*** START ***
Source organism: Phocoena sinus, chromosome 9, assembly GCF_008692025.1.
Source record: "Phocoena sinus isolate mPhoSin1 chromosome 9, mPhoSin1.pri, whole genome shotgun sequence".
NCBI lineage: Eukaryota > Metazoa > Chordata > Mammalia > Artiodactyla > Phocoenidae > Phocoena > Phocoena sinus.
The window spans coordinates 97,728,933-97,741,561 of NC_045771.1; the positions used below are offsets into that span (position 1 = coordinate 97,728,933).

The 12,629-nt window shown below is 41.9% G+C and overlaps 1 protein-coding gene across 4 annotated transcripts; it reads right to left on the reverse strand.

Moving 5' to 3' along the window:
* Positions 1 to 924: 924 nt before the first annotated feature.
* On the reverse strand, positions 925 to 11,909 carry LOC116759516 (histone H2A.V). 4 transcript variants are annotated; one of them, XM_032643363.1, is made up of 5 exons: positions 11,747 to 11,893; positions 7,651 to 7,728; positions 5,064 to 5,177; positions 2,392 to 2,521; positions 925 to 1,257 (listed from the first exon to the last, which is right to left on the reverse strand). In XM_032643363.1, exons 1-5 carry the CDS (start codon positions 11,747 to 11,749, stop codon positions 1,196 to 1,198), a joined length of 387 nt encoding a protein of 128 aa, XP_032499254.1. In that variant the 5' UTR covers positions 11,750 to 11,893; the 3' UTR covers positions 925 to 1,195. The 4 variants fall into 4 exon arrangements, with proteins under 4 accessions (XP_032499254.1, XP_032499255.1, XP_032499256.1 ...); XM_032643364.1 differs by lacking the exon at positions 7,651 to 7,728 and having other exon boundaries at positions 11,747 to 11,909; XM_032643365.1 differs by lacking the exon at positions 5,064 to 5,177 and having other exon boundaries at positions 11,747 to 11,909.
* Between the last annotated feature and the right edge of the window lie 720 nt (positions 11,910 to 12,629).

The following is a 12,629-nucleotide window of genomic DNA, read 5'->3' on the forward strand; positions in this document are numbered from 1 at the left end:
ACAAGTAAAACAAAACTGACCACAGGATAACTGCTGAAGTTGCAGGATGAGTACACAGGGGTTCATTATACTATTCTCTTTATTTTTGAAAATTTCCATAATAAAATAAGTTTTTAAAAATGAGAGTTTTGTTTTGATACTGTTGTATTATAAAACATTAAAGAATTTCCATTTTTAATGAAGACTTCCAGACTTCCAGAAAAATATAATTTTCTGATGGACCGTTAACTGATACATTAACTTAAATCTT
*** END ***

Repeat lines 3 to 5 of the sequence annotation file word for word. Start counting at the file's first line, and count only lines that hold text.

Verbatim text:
NCBI lineage: Eukaryota > Metazoa > Chordata > Mammalia > Artiodactyla > Phocoenidae > Phocoena > Phocoena sinus.
The window spans coordinates 97,728,933-97,741,561 of NC_045771.1; the positions used below are offsets into that span (position 1 = coordinate 97,728,933).

The 12,629-nt window shown below is 41.9% G+C and overlaps 1 protein-coding gene across 4 annotated transcripts; it reads right to left on the reverse strand.